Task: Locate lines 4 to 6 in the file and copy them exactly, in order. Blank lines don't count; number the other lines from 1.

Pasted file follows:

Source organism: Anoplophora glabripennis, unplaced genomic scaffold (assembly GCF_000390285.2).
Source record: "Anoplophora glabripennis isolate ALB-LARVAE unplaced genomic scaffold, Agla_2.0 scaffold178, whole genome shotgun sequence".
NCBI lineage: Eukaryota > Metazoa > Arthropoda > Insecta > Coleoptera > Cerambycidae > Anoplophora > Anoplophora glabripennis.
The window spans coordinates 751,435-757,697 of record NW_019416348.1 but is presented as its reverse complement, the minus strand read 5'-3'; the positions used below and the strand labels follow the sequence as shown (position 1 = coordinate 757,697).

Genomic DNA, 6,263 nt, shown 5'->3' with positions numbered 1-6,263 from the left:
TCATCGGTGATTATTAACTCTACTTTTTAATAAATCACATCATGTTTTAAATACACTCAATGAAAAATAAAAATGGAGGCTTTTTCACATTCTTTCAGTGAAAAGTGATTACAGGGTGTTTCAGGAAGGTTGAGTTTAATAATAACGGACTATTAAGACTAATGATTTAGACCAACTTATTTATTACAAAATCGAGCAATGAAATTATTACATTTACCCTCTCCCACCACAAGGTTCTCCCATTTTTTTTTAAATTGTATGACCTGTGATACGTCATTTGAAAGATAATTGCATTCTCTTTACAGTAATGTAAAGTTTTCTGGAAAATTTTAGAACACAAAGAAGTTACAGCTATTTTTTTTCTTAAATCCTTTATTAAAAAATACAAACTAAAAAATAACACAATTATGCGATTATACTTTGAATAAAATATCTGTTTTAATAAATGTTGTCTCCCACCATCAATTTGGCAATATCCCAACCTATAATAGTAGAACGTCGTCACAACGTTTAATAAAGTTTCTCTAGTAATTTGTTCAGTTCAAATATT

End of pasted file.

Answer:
The window spans coordinates 751,435-757,697 of record NW_019416348.1 but is presented as its reverse complement, the minus strand read 5'-3'; the positions used below and the strand labels follow the sequence as shown (position 1 = coordinate 757,697).

Genomic DNA, 6,263 nt, shown 5'->3' with positions numbered 1-6,263 from the left:
TCATCGGTGATTATTAACTCTACTTTTTAATAAATCACATCATGTTTTAAATACACTCAATGAAAAATAAAAATGGAGGCTTTTTCACATTCTTTCAGTGAAAAGTGATTACAGGGTGTTTCAGGAAGGTTGAGTTTAATAATAACGGACTATTAAGACTAATGATTTAGACCAACTTATTTATTACAAAATCGAGCAATGAAATTATTACATTTACCCTCTCCCACCACAAGGTTCTCCCATTTTTTTTTAAATTGTATGACCTGTGATACGTCATTTGAAAGATAATTGCATTCTCTTTACAGTAATGTAAAGTTTTCTGGAAAATTTTAGAACACAAAGAAGTTACAGCTATTTTTTTTCTTAAATCCTTTATTAAAAAATACAAACTAAAAAATAACACAATTATGCGATTATACTTTGAATAAAATATCTGTTTTAATAAATGTTGTCTCCCACCATCAATTTGGCAATATCCCAACCTATAATAGTAGAACGTCGTCACAACGTTTAATAAAGTTTCTCTAGTAATTTGTTCAGTTCAAATATT